The impact of neoliberal policy reform on water management has been a topic of significant debate since the mid-1980s. On one side, a number of organizations have generated an abundant literature in support of neoliberal reforms to solve a range of water governance challenges. To improve water efficiency, allocation, and management, supporters have advocated the introduction and/or strengthening of market mechanisms, private sector ownership and operation, and business-like administration. Other individuals and groups have responded critically to the prescribed reforms, which rarely delivered the predicted results or became fully actualized. This article endeavors to articulate the varying sets of claims, to analyze the trends, to test them against their forecasted benefits, and to examine certain prominent proposals for reforming the reforms. The water sector experience with neoliberalization reveals several sets of contradictions within the neoliberal program, and these are discussed in the final section of the article.

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De la gestión local a la gobernanza global

Actores e interacciones multiniveles en la gestión del agua en la ciudad de México

Joyce Valdovinos

*Full article is in Spanish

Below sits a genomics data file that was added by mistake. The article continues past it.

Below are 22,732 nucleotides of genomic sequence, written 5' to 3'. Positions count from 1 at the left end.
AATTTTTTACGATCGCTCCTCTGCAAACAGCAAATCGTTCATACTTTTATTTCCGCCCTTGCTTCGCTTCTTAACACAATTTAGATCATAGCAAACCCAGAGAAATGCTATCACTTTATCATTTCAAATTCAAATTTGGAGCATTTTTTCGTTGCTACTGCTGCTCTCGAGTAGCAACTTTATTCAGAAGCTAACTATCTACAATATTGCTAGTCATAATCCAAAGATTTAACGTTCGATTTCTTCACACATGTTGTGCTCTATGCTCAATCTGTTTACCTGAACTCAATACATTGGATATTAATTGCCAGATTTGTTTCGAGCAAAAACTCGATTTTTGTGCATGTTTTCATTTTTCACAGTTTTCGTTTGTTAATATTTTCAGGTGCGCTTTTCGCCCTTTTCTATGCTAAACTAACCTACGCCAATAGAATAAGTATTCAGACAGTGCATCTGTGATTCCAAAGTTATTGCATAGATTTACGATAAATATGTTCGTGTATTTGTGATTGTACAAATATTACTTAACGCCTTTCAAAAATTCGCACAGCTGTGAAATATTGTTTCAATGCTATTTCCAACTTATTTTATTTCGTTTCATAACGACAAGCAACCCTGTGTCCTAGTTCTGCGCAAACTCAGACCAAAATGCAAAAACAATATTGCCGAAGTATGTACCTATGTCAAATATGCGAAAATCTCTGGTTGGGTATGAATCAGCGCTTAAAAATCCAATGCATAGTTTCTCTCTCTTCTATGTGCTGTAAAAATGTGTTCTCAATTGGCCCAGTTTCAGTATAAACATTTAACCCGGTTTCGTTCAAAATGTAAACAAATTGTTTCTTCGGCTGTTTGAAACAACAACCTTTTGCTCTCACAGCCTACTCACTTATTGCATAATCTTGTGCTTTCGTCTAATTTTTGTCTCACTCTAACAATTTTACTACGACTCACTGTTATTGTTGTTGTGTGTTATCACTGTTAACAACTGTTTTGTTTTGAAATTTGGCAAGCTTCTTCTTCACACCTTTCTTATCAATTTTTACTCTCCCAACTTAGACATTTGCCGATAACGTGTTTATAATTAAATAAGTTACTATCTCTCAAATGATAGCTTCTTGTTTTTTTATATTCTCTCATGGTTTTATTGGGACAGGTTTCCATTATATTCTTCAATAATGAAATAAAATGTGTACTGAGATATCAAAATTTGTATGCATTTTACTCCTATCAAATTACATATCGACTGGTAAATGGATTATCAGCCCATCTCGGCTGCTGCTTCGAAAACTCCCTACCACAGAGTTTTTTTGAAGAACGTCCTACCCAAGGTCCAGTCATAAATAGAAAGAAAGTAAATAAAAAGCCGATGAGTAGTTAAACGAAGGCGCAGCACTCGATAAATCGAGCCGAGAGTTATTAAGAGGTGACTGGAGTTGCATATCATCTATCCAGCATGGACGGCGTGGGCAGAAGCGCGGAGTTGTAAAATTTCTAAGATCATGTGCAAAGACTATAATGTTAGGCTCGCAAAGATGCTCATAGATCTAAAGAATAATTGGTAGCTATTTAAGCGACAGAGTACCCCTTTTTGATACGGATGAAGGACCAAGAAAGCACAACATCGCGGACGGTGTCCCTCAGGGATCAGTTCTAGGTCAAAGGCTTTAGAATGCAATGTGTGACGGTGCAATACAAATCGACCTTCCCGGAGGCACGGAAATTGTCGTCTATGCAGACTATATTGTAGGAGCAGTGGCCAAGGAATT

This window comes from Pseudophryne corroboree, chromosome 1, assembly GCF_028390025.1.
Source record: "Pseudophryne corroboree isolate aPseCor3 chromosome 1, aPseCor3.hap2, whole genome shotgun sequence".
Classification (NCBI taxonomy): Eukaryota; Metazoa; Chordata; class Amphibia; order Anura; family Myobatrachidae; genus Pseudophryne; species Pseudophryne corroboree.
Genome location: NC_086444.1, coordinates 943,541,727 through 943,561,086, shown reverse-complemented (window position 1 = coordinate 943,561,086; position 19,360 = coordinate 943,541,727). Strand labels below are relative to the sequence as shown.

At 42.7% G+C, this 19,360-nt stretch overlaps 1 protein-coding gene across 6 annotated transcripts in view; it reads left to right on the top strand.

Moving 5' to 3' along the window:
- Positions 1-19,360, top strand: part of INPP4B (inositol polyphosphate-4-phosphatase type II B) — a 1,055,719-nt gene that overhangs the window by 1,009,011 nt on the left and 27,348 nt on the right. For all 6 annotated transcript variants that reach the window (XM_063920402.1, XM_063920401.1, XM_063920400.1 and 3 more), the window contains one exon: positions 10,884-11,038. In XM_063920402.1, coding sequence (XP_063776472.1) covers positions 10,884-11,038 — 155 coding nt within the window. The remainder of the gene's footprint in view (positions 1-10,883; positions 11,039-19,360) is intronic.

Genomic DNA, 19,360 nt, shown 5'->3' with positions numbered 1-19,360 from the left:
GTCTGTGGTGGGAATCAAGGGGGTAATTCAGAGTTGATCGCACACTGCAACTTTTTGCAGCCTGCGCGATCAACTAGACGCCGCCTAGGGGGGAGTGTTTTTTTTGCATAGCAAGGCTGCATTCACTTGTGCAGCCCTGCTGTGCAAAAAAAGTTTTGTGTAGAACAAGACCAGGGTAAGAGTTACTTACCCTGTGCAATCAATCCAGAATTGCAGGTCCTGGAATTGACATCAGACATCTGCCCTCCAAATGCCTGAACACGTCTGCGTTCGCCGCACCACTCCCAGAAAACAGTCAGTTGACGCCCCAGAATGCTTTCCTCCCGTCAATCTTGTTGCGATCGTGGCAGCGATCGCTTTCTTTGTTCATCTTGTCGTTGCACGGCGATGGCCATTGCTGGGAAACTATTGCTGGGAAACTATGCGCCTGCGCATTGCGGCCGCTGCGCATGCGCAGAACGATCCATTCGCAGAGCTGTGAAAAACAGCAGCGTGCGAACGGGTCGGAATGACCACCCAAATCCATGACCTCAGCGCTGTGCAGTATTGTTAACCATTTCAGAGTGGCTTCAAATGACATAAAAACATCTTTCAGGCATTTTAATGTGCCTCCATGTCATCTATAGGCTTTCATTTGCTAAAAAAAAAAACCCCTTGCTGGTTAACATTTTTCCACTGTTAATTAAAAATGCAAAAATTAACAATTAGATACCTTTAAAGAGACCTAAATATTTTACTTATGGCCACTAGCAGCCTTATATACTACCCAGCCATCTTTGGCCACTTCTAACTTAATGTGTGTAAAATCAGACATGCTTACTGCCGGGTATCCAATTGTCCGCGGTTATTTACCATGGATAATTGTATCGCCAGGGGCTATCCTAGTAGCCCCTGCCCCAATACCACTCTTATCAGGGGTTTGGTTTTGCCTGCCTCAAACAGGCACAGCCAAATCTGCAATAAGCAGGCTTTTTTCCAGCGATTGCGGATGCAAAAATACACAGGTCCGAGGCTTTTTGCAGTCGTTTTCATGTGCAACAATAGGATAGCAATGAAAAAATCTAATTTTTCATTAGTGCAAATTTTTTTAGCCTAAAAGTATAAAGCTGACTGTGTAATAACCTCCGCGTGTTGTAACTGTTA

English abstract: The provision of water services has traditionally been considered a responsibility of the state. During the late 1980s, the private sector emerged as a key actor in the provision of public services. Mexico City was no exception to this trend and public authorities awarded service contracts to four private consortia in 1993. Through consideration of this case study, two main questions arise: First, why do public authorities establish partnerships with the private sector? Second, what are the implications of these partnerships for water governance? This article focuses, on the one hand, on the conceptual debate of water as a public and/or private good, while identifying new trends and strategies carried out by private operators. On the other hand, it analyzes the role of the state and its relationships with other actors through a governance model characterized by partnerships and multilevel networks.